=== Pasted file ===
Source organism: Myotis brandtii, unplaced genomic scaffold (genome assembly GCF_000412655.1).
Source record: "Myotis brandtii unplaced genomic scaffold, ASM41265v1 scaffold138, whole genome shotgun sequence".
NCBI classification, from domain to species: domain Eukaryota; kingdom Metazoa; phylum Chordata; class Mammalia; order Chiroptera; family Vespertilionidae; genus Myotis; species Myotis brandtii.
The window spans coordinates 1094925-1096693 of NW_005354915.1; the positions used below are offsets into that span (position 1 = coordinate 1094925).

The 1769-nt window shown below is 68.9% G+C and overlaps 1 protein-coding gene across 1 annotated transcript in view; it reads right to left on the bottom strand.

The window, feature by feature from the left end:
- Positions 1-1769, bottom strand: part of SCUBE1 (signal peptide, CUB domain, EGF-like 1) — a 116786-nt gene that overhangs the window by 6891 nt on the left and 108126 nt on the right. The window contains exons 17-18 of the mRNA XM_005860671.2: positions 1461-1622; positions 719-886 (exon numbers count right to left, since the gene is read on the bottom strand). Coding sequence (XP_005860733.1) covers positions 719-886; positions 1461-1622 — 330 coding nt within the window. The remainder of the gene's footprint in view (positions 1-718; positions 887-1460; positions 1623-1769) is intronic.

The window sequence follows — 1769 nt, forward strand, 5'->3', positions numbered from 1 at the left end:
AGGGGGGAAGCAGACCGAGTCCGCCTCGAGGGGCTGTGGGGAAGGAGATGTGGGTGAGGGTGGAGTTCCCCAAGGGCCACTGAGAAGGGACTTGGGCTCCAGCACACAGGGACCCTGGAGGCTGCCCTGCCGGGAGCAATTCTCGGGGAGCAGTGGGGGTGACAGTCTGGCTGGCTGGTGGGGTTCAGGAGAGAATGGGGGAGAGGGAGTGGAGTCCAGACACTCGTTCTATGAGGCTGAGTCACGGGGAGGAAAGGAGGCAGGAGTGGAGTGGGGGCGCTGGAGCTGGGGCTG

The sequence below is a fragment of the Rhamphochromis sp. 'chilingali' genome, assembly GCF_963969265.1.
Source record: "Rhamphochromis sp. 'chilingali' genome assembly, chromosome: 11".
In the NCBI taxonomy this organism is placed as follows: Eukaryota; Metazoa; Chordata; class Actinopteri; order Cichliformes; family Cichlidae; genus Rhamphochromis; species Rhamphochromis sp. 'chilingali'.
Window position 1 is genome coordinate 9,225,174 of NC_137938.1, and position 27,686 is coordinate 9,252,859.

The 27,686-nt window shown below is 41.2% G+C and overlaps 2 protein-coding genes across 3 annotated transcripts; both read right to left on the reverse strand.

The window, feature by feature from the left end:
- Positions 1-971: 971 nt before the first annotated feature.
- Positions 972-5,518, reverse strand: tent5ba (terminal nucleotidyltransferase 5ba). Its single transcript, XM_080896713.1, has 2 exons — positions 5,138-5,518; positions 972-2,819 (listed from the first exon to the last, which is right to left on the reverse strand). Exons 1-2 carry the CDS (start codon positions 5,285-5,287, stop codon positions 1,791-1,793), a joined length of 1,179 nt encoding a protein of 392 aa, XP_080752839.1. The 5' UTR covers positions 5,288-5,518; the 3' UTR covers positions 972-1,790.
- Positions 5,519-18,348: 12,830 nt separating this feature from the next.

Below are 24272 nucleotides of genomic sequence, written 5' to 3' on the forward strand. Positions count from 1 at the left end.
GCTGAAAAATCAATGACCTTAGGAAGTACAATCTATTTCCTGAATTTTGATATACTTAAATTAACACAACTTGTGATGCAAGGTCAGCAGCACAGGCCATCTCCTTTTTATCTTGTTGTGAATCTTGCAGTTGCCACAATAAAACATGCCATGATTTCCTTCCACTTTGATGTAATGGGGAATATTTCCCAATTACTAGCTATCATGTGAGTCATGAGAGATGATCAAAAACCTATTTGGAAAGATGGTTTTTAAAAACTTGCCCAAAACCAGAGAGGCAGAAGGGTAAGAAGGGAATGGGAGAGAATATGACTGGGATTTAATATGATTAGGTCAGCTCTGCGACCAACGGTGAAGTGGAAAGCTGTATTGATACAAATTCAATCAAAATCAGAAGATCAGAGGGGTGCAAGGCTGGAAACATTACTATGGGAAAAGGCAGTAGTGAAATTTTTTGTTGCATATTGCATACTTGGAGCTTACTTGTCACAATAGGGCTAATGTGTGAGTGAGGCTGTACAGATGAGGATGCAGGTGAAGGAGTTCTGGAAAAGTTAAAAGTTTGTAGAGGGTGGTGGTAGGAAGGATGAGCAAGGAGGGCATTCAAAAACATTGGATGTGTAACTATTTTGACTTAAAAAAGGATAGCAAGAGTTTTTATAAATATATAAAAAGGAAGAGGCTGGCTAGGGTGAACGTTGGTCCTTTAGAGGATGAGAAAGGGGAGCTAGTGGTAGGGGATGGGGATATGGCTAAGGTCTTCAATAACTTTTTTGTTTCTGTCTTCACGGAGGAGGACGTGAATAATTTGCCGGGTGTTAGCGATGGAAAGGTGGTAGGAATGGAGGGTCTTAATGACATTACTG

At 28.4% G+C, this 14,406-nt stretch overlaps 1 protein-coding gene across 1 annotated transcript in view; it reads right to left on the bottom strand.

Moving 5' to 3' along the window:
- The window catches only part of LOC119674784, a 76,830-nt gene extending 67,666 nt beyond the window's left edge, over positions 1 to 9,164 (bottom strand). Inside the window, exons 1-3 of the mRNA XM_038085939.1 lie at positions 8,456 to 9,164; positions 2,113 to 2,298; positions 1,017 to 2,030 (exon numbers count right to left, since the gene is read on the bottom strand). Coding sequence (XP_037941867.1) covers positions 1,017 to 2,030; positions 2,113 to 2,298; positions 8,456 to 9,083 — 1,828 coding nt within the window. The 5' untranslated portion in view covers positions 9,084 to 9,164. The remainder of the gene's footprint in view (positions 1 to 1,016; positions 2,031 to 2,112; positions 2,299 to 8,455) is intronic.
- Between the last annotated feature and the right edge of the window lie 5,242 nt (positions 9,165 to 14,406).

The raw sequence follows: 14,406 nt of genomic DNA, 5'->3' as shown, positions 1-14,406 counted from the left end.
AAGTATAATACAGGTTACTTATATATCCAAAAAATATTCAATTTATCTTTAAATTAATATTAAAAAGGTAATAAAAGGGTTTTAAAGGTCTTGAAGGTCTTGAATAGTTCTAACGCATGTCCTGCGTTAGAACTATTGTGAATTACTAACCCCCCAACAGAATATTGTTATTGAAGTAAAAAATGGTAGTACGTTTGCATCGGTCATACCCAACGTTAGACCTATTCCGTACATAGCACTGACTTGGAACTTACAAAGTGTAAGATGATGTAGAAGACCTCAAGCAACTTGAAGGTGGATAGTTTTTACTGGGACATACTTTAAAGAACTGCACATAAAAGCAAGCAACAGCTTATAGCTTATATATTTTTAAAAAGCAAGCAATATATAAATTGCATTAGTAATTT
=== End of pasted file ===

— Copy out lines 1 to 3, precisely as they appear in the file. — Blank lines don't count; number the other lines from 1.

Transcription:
Source organism: Myotis brandtii, unplaced genomic scaffold (genome assembly GCF_000412655.1).
Source record: "Myotis brandtii unplaced genomic scaffold, ASM41265v1 scaffold138, whole genome shotgun sequence".
NCBI classification, from domain to species: domain Eukaryota; kingdom Metazoa; phylum Chordata; class Mammalia; order Chiroptera; family Vespertilionidae; genus Myotis; species Myotis brandtii.